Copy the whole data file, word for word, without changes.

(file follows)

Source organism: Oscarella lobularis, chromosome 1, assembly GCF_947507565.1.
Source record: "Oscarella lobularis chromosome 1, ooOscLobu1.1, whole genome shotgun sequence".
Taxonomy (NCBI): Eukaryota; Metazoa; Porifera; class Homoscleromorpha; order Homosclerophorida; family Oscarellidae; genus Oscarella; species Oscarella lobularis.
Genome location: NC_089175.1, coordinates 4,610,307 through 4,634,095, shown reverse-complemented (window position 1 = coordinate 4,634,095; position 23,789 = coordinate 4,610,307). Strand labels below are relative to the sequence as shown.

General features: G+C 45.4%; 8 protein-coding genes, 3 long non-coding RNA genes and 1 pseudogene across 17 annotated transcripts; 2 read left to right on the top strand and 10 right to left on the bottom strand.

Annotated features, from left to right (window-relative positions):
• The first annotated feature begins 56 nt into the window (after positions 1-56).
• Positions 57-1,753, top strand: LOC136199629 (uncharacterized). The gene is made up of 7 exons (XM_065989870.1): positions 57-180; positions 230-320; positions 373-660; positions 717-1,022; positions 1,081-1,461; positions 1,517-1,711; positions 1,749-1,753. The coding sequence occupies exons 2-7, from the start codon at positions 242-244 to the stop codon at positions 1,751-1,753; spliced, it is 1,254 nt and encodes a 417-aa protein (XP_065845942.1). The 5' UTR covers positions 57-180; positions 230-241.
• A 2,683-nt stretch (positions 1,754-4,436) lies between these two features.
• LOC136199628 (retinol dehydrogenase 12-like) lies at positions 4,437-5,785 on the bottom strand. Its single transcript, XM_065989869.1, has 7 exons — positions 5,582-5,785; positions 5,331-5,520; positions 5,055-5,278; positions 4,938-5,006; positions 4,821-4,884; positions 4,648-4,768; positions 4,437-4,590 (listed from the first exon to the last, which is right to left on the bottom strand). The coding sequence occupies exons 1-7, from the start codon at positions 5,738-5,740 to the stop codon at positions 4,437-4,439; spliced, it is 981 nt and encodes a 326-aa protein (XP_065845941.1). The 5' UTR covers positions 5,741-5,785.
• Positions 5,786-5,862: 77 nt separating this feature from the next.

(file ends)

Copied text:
Source organism: Oscarella lobularis, chromosome 1, assembly GCF_947507565.1.
Source record: "Oscarella lobularis chromosome 1, ooOscLobu1.1, whole genome shotgun sequence".
Taxonomy (NCBI): Eukaryota; Metazoa; Porifera; class Homoscleromorpha; order Homosclerophorida; family Oscarellidae; genus Oscarella; species Oscarella lobularis.
Genome location: NC_089175.1, coordinates 4,610,307 through 4,634,095, shown reverse-complemented (window position 1 = coordinate 4,634,095; position 23,789 = coordinate 4,610,307). Strand labels below are relative to the sequence as shown.

General features: G+C 45.4%; 8 protein-coding genes, 3 long non-coding RNA genes and 1 pseudogene across 17 annotated transcripts; 2 read left to right on the top strand and 10 right to left on the bottom strand.

Annotated features, from left to right (window-relative positions):
• The first annotated feature begins 56 nt into the window (after positions 1-56).
• Positions 57-1,753, top strand: LOC136199629 (uncharacterized). The gene is made up of 7 exons (XM_065989870.1): positions 57-180; positions 230-320; positions 373-660; positions 717-1,022; positions 1,081-1,461; positions 1,517-1,711; positions 1,749-1,753. The coding sequence occupies exons 2-7, from the start codon at positions 242-244 to the stop codon at positions 1,751-1,753; spliced, it is 1,254 nt and encodes a 417-aa protein (XP_065845942.1). The 5' UTR covers positions 57-180; positions 230-241.
• A 2,683-nt stretch (positions 1,754-4,436) lies between these two features.
• LOC136199628 (retinol dehydrogenase 12-like) lies at positions 4,437-5,785 on the bottom strand. Its single transcript, XM_065989869.1, has 7 exons — positions 5,582-5,785; positions 5,331-5,520; positions 5,055-5,278; positions 4,938-5,006; positions 4,821-4,884; positions 4,648-4,768; positions 4,437-4,590 (listed from the first exon to the last, which is right to left on the bottom strand). The coding sequence occupies exons 1-7, from the start codon at positions 5,738-5,740 to the stop codon at positions 4,437-4,439; spliced, it is 981 nt and encodes a 326-aa protein (XP_065845941.1). The 5' UTR covers positions 5,741-5,785.
• Positions 5,786-5,862: 77 nt separating this feature from the next.